Back in March, Haaretz treated us to the headline:
When I blogged about the story, there were already indications that there was less to the story than met the eye--with anonymous sources and accounts based on hearsay and people who were not even there where the alleged issues took place.
Now, the issue of alleged war crimes by the IDF has resurfaced and like clockwork, the media again has jumped on the story--thanks to the NGO Breaking The Silence, which claims to have testimony by IDF soldiers that support the accusation.
Apparently, just as J Street leapfrogged to prominence through controversy--the Palin disinvitation to speak at the anti-Ahmadinejad rally--so too Breaking The Silence hopes to parlay accusations of IDF 'war crimes' in Gaza into prominence.
Amir Mizroch, The Jerusalem Post News Editor, gives some background on how Breaking The Silence went about breaking the story:
It promised the exclusive to Haaretz, because it knows the report would have gotten prominence there. What it didn’t count on was Haaretz learning its lesson from its huge mistake last time it was given a report into alleged Israel Defense Forces human rights violations in Gaza. Last time Haaretz didn’t do its journalistic job and published unsubstantiated hearsay. This time Haaretz military reporter Amos Harel had the presence of mind to send the Breaking The Silence report to the IDF for response.
My military reporter, Yaakov Katz, was in the right place at the right time, and got hold of most of the report himself. Breaking The Silence tried to get Yaakov off the story because it didn’t fit into their strategy to have The Jerusalem Post take a critical look at their report. They promised Yaakov they would give him other stories in the future if he dropped this one for now. Katz refused, rightly so, and we published.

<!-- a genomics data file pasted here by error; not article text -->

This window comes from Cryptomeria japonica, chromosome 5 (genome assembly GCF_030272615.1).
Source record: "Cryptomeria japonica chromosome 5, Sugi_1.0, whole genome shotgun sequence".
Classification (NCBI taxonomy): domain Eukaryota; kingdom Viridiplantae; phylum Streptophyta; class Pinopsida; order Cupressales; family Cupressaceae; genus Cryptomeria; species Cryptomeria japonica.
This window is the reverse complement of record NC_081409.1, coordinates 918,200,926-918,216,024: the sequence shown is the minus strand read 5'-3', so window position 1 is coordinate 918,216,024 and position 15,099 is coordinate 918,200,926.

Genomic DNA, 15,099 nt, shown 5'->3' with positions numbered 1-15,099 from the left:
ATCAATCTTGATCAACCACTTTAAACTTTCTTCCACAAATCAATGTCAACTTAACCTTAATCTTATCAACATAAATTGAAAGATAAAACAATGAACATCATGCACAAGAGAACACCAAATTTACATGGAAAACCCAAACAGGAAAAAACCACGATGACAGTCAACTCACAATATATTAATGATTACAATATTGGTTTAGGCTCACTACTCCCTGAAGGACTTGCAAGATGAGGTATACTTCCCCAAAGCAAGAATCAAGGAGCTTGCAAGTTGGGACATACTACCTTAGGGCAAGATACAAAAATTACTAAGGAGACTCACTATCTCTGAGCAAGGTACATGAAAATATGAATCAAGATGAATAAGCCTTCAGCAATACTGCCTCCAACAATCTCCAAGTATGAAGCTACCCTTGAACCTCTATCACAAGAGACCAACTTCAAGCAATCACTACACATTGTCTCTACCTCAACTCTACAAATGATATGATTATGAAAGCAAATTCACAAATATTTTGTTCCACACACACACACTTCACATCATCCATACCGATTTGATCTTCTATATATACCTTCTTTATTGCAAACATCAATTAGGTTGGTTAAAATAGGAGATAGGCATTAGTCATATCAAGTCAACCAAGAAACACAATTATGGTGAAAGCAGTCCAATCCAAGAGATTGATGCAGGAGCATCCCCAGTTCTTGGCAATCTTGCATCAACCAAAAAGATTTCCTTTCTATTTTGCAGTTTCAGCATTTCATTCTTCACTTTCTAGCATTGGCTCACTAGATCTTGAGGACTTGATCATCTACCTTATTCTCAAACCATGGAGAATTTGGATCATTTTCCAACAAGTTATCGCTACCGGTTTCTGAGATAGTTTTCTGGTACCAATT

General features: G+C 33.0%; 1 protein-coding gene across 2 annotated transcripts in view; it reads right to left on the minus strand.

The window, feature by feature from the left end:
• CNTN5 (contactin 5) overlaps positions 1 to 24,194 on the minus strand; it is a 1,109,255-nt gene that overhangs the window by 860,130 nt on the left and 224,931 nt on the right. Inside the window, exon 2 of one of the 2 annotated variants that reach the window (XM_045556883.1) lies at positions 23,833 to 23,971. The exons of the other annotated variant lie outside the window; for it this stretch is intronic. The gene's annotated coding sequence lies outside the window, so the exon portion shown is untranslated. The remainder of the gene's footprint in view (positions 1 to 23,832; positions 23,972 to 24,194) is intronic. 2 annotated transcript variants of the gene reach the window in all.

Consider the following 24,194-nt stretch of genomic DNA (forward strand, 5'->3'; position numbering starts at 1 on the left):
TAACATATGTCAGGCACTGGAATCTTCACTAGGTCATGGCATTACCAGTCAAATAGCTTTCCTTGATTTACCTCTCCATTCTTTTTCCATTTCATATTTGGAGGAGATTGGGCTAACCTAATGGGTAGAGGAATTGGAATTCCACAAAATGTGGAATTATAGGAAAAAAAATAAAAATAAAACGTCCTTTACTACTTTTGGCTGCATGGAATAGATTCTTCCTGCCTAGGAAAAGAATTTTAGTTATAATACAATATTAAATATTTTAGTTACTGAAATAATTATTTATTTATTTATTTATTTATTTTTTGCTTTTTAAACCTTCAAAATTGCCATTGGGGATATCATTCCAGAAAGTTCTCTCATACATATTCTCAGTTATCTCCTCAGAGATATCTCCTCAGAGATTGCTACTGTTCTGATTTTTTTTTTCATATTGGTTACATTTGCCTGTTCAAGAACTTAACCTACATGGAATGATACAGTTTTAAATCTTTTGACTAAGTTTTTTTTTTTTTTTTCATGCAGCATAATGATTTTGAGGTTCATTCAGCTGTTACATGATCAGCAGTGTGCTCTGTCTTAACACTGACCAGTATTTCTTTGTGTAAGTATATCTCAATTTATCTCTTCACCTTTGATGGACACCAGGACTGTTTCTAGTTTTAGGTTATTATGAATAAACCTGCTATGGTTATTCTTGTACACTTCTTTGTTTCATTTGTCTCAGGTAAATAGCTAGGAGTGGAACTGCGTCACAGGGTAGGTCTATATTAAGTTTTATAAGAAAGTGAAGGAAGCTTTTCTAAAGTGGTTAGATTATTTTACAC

Several days before all this, Breaking The Silence gave out their report to a wide array of foreign media, and not to the IDF to probe into itself, with the caveat that they observe the embargo until after Haaretz published the report first. All of which shows their original intent was to get as much uncritical worldwide publicity for their report. Legitimate, sure. Fair? Not so sure.
The fact that the group receives funding from foreign entities such as the EU, Great Britain's Department For International Development (a government agency), and Dutch organizations as well also serves to call into question their motives.
Dan Kosky, the communications director of NGO Monitor, writes in The Guardian about why the report put out by Breaking The Silence is unreliable:
Breaking The Silence has been successful and their story is being reported--as fact--throughout the media. Now there remains just one more thing to do:
A brief consideration of the report's flawed methodology exposes the absence of any reasonable research standards. By Breaking the Silence's own admission, the allegations are comprised of "the testimony of around 30 combatants" – a fraction of the thousands of Israeli combat troops deployed during the Gaza conflict. This extremely narrow and presumably hand-picked sample is an absurd basis on which to pass judgment, and even these limited testimonies were entirely unverifiable.
All statements are anonymous, and so-called "evidence" is further compromised by the absence of any details of where and when alleged incidents occurred. Consequently, were the report intended to prompt the IDF to investigate individual allegations, Breaking the Silence has made this impossible.As for the allegations themselves, they frequently rely upon secondhand evidence and hearsay. Media reports have claimed that the study reveals the use of "permissive" rules of engagement in Gaza. Yet a soldier admits that "I wasn't witness to such cases but I heard people talking, that soldiers shot at people here and there." A chain of whispers is hardly a concrete foundation to condemn an army's response to incessant rocket fire on its civilians.
Determine the veracity of the story.
UPDATE: Check out Soldiers Speak Out:
A wave of IDF soldiers have come forward to video their positive, eye-witness testimony to www.soldiersspeakout.com,
outraged by a report recently released by ‘Breaking the Silence’, which alleges misconduct by IDF soldiers during Operation cast lead towards Palestinian civilians.
StandWithUs, an international education organization, created the website at the request of IDF members in its student programs who felt compelled to speak out. www.soldierspeakout.com
contains testimonials from soldiers who share their personal, positive and humanitarian experiences of serving in the IDF. (This independent initiative is not coordinated with either the IDF or the Israeli Government.)
Crossposted on Soccer Dad
[Hat tip: HonestReporting and Backspin]